Wednesday, December 31, 2014

Books are like the night

Among the many pleasures to be found in Masha Hamilton's The Camel Bookmobile, reviewed here a couple of days ago, are the observations, generalizations and insights various characters have about books. I thought I would collect a few of them here, adding a few comments of my own.

"Books allowed her vicarious tastes of infinite variety, but they didn't supplant the need to venture out into the big and messy. In fact, just the opposite. Books convinced her that something more existed -- something intuitive, beyond reason -- and they whetted her appetite to find it."

It may be easy enough for readers to bury ourselves in our books, to find our romance and adventure there and to learn all about the world we care to know. Or, as with Fi in Hamilton's novel, our reading can send us out into that world, better equipped and more inspired than we might otherwise be.

"The books are like the night for you, aren't they" she said. "You can hide in the stories, and grow there, and come out different."

Ideally that is the case. It may depend, of course, on what it is we are reading.

"I realized right away that books could take us out of ourselves, and make us larger. Even provide us with human connections we wouldn't otherwise have."

Many people, of course, believe just the opposite. How many young introverted readers have been accused of burying themselves in their books when they should be out playing with other children? Yet books can give these same children something to talk about and more confidence to express it when they are around others. They can even help them seek out those who may share their interests and points of view.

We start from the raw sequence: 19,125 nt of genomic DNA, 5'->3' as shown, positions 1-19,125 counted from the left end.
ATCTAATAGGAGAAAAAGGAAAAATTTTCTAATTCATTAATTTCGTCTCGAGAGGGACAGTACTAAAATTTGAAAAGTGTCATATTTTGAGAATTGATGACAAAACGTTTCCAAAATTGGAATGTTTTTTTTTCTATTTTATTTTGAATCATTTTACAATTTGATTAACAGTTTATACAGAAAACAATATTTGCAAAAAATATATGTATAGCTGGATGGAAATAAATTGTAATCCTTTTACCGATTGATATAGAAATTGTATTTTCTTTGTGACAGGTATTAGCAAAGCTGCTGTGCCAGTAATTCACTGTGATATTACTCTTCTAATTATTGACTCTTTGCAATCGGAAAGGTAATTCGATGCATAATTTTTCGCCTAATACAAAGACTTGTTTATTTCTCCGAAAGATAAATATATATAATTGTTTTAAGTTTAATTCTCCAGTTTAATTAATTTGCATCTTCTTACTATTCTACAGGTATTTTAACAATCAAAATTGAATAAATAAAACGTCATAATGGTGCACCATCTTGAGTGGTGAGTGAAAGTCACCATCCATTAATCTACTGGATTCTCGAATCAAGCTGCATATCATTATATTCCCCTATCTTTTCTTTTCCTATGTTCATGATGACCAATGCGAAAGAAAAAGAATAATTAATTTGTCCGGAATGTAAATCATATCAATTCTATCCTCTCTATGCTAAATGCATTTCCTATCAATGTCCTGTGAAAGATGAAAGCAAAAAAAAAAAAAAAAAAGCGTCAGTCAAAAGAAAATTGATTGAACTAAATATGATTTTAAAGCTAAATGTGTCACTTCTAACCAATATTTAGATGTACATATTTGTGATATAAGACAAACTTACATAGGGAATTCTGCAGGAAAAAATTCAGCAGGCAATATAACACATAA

"Books, it occurred to her now, were enduring, even immortal."

A good book, anyway, will outlive most of us.

"My girls need the bookmobile. They need the possibilities it brings."

I like that image, that a bookmobile carries not just books, but possibilities.

"As she read, she became fully human again."

I have always found something restorative about reading. At the very least, it can take one's mind off one's troubles, but perhaps any mediocre TV show can do that. Yet while I may sometimes feel guilty after watching a mediocre TV show, I don't feel that way after a mediocre book.

"But the children were all around and Mr. Abasi was calling out and motioning for her to come, and anyway, he knew now, if he hadn't known before, that there were limitations to words -- words in the air or on a page."

Ah, yes, words do have their limitations. Even the best writers must sometimes feel frustrated in their attempts to say all that they feel. How much more difficult it is for the rest of us.

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